Reactively, various N-oxide derivates are used to adequately activate the lutidine ring, in either a nucleophilic or electrophilic way. The nucleophilic or electrophilic factor is affected by the substituents. With the pyridine ring being the electron-withdrawing groups, the main factor is the nucleophilic characteristic1. The free N-oxide compounds are rarely isolated as suitable crystals for X-ray analysis due to the delocalized charge in the aromatic ring. However, the solvation factor is critical to stabilize the negative density of the oxygen15.

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Protocol

1. Reaction

  1. Place in a fume hood an opened round 100 mL flask with 0.5 mol (29.8 mL) glacial acetic acid and add 0.051 mol (5.82 mL) of 3,5-dimethylpyridine and 5 mL of H2O2 (35%). Keep the mixture reaction under constant magnetic stirring, at an inner temperature of 80 °C for 5 h.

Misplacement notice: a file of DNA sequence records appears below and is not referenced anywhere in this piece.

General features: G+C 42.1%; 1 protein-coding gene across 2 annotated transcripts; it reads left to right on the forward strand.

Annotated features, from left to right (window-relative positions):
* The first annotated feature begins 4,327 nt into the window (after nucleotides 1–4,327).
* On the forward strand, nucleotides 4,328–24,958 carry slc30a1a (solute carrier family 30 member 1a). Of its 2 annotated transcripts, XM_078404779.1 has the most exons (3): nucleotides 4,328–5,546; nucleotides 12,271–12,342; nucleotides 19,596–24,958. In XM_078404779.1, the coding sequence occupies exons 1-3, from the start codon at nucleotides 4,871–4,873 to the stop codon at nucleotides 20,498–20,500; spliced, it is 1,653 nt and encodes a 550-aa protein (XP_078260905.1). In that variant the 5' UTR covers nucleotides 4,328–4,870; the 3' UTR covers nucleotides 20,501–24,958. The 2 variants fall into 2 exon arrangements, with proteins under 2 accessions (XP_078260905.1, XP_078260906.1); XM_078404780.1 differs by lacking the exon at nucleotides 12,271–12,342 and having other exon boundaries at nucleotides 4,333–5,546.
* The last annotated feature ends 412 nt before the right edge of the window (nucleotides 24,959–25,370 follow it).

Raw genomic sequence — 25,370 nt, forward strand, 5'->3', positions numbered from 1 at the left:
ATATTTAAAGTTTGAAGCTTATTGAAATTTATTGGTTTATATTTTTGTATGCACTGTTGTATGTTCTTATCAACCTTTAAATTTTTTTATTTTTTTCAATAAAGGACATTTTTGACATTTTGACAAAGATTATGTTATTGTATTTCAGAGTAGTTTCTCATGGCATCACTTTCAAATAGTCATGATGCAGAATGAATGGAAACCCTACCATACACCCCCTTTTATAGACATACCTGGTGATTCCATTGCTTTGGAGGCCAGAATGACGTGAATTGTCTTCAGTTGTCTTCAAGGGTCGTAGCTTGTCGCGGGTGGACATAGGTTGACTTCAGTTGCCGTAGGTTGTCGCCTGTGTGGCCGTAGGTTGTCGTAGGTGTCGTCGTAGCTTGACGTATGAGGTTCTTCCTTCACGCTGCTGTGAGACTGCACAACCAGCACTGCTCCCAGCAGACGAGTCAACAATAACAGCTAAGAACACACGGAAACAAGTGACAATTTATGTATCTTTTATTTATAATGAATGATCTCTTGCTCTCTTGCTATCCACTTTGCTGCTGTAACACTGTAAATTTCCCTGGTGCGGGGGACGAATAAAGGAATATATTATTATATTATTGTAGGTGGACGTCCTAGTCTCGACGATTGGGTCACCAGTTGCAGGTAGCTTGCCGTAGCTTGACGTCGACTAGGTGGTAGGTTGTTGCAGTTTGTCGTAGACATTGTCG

2. After the reaction time, cool the flask to 24 °C with ice (do not expose the acetic acid gases to the ice), and plug it to a high vacuum distillation unit for 90-120 min to remove excess acetic acid.
    Caution: Do not use hot material. Wait until the glassware reaches a manageable temperature. This will also avoid vapors entering the top of the distillation unit.
  3. Add distilled water (10 mL) twice to ensure the removal of any trace of acetic acid and to concentrate the mixture much as possible.

2. Basicity Adjustment and Extraction

  1. Dissolve in bi-distillated water the isolated viscous and transparent product and use a potentiometer to adjust the pH to 10 with pure solid Na2CO3.